TRC recommended that SCE launch new pilots to improve customer awareness of DR programs. They will make it “easier for customers to understand and participate,” which “is key to using residential demand response to increase reliability and enable the transportation and building electrification,” Director of Advanced Energy Solutions Chanel Parsons told Current.
A private sector pioneer
Many of the proposed IOU solutions were pioneered by OhmConnect over seven years of building technology and customer engagement capabilities, DeVries said. Flexible DR “is the only way to solve the blackout issue in the near term without fossil fuels,” and “we can now do it at scale, in real time, and in measurable and predictable ways.”
Its California customers answered calls over 300 days in 2021 with increasing automation capabilities for nearly 250,000 devices and appliances, including thermostats, batteries, and home car chargers, DeVries said. It is targeting 600 MW of California DR capability for summer 2022, he added.
The concept of residential customer DR programs has existed for decades, but traditional utility approaches produced “mediocre results,” DeVries said. Many regulators and utility leaders concluded residential DR was unreliable, but the CPUC ruling “confirmed it can be a significant flexible load with the use of OhmConnect’s approach to customer engagement,” he added.
The new filings show the utilities are becoming more consumer-oriented and working to piece together their “patchwork” of underperforming DR programs, DeVries observed.
SCE is making ambitious changes to its three current residential DR programs that reward smart thermostat owners and controllable air conditioner owners for helping flatten peak demand, Parsons told Current. By August, it expects over 1.6 million residential customers to be in the three programs, allowing about 210 MW of peak demand reduction, Parsons added.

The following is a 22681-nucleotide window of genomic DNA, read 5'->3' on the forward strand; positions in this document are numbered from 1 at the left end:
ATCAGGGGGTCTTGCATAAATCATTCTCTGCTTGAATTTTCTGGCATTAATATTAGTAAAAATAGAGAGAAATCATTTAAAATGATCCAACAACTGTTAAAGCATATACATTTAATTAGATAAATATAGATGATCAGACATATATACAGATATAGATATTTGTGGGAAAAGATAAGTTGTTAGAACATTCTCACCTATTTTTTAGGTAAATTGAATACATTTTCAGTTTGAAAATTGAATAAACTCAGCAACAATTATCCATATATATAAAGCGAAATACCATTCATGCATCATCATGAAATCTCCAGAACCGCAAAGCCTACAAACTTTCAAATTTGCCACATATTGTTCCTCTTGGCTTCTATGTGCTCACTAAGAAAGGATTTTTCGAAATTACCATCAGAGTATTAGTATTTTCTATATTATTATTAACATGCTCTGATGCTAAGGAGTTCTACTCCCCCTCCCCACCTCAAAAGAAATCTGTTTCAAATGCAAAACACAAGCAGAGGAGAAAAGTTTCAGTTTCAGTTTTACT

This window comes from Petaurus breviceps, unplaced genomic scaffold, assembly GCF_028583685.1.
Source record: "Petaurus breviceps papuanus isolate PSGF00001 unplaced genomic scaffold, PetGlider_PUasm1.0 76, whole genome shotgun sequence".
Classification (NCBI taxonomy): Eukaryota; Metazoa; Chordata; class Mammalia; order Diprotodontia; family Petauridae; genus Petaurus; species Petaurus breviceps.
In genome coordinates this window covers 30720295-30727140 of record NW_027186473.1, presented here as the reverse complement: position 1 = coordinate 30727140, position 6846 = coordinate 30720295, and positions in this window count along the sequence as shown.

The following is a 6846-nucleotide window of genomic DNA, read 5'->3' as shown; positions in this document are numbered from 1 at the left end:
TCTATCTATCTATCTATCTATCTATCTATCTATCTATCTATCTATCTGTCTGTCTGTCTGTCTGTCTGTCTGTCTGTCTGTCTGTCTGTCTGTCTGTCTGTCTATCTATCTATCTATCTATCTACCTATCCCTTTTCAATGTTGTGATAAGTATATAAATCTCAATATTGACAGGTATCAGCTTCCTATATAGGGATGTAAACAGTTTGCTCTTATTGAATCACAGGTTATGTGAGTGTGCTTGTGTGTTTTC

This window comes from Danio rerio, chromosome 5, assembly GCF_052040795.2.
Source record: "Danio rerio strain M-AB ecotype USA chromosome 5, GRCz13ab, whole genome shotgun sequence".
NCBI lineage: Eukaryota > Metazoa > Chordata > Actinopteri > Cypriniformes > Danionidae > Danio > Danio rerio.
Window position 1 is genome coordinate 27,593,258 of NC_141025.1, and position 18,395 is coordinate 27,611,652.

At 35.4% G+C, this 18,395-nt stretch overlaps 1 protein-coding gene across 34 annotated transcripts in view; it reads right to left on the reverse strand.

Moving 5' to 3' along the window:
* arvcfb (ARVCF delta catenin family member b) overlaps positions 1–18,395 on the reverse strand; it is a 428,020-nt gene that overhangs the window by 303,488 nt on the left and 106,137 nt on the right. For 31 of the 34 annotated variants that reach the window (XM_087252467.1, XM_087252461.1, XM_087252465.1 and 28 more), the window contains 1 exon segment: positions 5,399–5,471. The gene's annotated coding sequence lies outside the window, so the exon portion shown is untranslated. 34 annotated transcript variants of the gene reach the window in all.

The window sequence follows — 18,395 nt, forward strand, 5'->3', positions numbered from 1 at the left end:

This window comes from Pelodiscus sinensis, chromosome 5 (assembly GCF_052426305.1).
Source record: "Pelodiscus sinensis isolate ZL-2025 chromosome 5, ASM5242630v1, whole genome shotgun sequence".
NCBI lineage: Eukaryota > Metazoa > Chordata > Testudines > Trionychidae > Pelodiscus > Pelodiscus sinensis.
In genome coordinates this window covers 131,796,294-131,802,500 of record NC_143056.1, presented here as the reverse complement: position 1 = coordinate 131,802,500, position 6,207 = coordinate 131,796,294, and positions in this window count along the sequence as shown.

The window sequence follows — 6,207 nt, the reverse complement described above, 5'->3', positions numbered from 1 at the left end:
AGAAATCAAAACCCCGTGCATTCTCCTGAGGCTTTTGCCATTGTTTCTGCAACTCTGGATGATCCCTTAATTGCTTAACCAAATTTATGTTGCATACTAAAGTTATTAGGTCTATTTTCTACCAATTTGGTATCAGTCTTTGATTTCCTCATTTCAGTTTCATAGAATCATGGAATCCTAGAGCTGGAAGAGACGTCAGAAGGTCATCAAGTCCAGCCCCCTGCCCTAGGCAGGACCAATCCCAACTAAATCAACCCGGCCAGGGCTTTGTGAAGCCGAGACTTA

But its filing describes OhmConnect-like “next generation” residential DR with a streamlined single incentive program for customers who allow utility access to “any smart device, smart service, smart vehicle, or smart appliance,” Parsons said. It will support SCE’s 2027 DR program peak demand reduction target of 800+ MWs while helping lower customer bills and meet state policy goals, she added.
As recommended in TRC’s March report, new SCE pilots will seek to improve customer awareness of DR programs, Parsons added. Making it easier for customers to understand and participate “is key to using residential demand response to increase reliability” with the challenges from rapidly growing transportation and building electrification, she said.
TRC also found that awareness of the ability to opt out of events if necessary is especially lacking. Awareness that “SCE will not control customers’ thermostats directly” and that they can “lower their thermostats at any point, if an event becomes uncomfortable” is important, TRC stressed.
SCE is planning to “maximize the simplicity and benefits” of DR programs for all its customers in what it sees as a “multi-device, device-agnostic future” of smart technologies, Parsons said.
It is a future that should also include private sector providers, DeVries said.
“The CPUC directed utilities to use OhmConnect’s approach, with ratepayers subsidizing their programs,” he said. “Private sector providers should either have comparable subsidies or a health insurance-like annual open enrollment allowing customers to choose a demand response provider from all offerings. The market potential is huge, and both utility and private providers can be successful.”